At this stage, your prospect has identified exactly what their problem or opportunity is. They are now committed to researching all the available solutions. There might be several solutions in mind but they haven’t decided exactly which solution is best for them yet. It’s important to create content at this stage that positions you as an expert in your industry and builds trust with your prospect that you could be a potential solution for their problem.
Content at the consideration stage should:
Help make their evaluation of your product/service easy to understand
Give them steps or quick wins they can take that feel low-risk that start to introduce them to your product/service
Provide expert advice and drive home value
Share more about your “why”
Start to communicate how your product/service will help them but doesn’t go overboard with what your product is or how it works
Types of content:
More in-depth webinars/presentations
Product comparison guides
Live interactions (podcast or video)
Keywords at this stage might still be questions but they are going to be far more targeted. Their keywords focus on comparisons, how-to, and finding the best product or service for their problem. At this stage, prospects want to learn as much as they can about possible solutions. Dive into their specific and targeted keywords and questions and make sure you are addressing those in your demo videos, FAQs, product comparison pages, testimonials, etc.
At this stage in the journey, your prospect has decided on a solution to their problem and is comparing their options with an intent to buy one of them. As they narrow down their options it’s important to create content that points them to your solution as the best one. This is where your sales pitch belongs. At this point, you need to tell your prospect exactly what you are offering them and why it’s better than your competitors.
Content at the decision stage should:
Build confidence in their decision to purchase
Speak to your differentiators and what makes you better than the rest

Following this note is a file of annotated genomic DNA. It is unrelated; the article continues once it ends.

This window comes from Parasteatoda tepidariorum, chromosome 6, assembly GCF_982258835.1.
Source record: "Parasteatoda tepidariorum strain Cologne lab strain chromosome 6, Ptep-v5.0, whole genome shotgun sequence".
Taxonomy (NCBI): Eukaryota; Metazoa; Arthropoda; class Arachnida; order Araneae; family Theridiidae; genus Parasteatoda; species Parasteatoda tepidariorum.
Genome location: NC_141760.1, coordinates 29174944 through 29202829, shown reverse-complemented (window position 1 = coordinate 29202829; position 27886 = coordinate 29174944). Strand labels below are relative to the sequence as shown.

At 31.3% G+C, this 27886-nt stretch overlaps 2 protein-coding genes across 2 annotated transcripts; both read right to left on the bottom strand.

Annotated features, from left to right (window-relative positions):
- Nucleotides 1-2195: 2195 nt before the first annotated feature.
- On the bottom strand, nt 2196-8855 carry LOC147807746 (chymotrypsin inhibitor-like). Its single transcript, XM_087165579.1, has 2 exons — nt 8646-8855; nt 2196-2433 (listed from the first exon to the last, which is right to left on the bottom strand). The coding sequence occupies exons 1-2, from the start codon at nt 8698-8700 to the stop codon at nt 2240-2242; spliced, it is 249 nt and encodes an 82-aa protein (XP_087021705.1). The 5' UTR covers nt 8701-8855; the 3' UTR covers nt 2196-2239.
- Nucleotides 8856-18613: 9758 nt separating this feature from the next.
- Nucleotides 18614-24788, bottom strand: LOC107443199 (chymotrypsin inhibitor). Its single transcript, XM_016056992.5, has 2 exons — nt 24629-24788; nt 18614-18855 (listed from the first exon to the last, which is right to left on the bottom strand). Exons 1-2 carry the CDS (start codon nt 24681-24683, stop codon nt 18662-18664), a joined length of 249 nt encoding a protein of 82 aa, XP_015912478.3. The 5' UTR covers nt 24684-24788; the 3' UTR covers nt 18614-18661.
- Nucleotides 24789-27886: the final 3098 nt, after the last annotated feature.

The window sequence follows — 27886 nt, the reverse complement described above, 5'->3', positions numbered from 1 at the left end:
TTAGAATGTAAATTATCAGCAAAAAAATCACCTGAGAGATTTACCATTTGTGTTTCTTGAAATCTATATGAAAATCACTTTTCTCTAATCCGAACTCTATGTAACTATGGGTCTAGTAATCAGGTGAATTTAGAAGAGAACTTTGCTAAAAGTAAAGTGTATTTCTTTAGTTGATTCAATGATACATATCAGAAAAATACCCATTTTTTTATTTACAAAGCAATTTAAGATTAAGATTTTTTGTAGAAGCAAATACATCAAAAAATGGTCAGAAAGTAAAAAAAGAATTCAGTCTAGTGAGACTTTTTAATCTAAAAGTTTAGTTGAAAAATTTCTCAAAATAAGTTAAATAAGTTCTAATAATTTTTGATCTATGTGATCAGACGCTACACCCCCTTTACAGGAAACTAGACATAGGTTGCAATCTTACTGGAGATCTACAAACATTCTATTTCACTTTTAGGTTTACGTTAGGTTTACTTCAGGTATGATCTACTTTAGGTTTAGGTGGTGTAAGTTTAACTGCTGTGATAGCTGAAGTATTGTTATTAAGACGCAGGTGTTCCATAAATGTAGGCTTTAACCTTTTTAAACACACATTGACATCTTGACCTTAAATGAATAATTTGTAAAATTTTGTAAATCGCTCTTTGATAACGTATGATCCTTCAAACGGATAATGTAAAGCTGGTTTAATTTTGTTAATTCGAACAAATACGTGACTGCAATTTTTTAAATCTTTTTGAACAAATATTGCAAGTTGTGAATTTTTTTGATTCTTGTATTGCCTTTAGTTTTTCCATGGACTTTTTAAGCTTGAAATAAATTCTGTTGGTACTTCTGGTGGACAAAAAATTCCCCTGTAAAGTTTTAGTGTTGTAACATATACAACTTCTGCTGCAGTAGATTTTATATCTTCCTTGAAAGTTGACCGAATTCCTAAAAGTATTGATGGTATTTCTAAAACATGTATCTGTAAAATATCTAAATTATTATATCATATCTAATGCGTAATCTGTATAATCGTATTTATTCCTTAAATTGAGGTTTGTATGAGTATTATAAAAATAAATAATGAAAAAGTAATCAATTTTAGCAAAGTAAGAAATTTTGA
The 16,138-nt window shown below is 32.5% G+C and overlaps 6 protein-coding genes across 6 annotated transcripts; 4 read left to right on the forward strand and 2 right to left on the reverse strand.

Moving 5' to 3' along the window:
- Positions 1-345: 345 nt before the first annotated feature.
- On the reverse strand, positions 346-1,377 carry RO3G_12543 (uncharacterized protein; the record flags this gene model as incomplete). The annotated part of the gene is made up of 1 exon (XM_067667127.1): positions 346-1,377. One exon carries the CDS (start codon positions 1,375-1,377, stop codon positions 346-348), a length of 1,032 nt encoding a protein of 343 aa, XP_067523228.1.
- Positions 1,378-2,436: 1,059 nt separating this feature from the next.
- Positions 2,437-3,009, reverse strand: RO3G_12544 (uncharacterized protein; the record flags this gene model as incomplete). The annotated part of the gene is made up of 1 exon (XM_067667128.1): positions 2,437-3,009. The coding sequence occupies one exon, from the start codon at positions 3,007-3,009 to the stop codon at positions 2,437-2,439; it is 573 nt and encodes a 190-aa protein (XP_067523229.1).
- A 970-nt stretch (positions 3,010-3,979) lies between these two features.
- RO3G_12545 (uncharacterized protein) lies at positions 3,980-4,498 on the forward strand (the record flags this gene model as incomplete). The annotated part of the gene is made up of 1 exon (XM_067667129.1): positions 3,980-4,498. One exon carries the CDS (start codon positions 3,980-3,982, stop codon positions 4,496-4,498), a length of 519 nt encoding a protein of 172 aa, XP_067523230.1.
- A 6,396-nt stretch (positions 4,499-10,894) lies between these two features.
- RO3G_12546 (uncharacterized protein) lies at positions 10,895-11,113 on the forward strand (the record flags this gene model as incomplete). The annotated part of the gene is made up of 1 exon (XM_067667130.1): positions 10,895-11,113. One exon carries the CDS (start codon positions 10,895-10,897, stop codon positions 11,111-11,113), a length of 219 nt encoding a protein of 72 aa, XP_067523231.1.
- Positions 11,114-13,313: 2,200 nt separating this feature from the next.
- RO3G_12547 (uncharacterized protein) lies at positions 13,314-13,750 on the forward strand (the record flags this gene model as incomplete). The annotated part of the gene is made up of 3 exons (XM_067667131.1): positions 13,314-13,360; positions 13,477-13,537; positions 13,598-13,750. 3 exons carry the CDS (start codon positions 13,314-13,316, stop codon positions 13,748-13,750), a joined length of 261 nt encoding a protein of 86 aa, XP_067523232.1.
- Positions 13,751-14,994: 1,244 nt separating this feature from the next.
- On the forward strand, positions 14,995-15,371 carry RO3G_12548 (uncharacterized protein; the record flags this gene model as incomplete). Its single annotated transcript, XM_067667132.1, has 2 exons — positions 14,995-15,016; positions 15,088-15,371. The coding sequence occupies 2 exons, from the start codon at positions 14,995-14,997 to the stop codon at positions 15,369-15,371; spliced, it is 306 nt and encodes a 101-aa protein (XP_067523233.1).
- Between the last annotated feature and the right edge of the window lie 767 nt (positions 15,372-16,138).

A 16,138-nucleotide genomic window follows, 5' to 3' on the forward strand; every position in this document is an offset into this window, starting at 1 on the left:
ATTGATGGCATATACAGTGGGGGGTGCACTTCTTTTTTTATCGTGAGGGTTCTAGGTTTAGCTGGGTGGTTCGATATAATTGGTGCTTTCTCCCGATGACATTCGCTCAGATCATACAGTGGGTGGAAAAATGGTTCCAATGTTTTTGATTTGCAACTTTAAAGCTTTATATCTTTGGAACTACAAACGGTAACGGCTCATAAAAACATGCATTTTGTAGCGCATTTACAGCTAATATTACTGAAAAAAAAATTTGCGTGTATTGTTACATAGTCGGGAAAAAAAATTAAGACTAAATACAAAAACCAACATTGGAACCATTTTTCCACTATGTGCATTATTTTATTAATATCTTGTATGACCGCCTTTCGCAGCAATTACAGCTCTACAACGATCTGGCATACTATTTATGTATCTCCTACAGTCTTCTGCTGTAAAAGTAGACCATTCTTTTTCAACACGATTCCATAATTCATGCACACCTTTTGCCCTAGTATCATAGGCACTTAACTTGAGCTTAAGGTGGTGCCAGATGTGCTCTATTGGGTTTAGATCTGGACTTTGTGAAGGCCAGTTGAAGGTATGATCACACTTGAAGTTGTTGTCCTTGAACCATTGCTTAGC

Talk about why they should trust you and what expertise or background you bring to the table
Go into detail, now is not the time to be vague about exactly what they are getting when they hit that purchase button
Types of content:
Product comparison guides
Free trials/free ways they can experience your brand
Live demos of your product/service
Key terms in this phase include “compare”, “pros and cons”, “review”, “buy”, “cost”, and “test”. Make sure you are creating content that allows them to effectively understand and compare your solution to others they might be considering. This is where it is helpful to understand who your competitors are and what differentiates your business from their other options. Then, write content that clearly outlines and explains those differentiating factors so the decision is a no-brainer.
Once you’ve identified the needs of your prospect at every stage of the buyer’s journey now is the time to create lots of content for each stage. As you are creating that content, identity which stage of the buyer's journey you are trying to target and keep that in mind as you write.
The more content you share the more you can learn about your prospect and their needs at each stage. Experiment, test, and refine. With each piece of content, learn what is resonating and what isn’t. Use that information to make your next piece of content even more valuable and targeted.